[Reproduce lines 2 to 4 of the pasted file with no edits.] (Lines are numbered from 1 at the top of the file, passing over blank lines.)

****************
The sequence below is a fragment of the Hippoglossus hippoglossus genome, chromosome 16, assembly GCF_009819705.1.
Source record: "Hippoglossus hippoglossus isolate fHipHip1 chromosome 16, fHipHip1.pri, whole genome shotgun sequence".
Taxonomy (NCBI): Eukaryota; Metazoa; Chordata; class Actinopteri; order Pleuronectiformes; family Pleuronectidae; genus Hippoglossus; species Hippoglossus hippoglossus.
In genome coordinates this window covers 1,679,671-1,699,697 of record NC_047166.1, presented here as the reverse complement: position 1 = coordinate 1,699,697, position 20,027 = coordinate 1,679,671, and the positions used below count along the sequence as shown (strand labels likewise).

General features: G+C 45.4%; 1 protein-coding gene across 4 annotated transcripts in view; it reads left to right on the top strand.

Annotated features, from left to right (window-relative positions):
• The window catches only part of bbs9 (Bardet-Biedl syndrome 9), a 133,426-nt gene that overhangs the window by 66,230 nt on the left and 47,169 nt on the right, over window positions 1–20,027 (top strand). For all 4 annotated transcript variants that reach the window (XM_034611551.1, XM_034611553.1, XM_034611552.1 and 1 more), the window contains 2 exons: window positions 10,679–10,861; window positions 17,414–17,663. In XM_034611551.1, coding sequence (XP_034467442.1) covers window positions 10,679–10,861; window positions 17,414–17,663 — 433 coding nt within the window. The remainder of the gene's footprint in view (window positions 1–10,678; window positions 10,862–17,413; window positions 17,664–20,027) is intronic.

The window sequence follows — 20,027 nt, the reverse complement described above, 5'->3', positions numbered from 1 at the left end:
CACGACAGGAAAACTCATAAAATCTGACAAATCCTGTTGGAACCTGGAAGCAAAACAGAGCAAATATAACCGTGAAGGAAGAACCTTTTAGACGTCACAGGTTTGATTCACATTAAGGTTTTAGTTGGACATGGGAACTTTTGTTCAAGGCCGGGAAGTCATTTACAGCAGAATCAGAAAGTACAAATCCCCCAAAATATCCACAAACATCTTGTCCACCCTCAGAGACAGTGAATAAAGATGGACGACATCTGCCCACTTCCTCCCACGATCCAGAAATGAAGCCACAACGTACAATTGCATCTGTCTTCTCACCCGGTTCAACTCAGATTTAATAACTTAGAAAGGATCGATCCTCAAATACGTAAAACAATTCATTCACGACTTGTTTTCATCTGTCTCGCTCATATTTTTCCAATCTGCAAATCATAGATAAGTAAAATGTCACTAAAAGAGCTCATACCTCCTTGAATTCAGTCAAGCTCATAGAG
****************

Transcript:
Source record: "Hippoglossus hippoglossus isolate fHipHip1 chromosome 16, fHipHip1.pri, whole genome shotgun sequence".
Taxonomy (NCBI): Eukaryota; Metazoa; Chordata; class Actinopteri; order Pleuronectiformes; family Pleuronectidae; genus Hippoglossus; species Hippoglossus hippoglossus.
In genome coordinates this window covers 1,679,671-1,699,697 of record NC_047166.1, presented here as the reverse complement: position 1 = coordinate 1,699,697, position 20,027 = coordinate 1,679,671, and the positions used below count along the sequence as shown (strand labels likewise).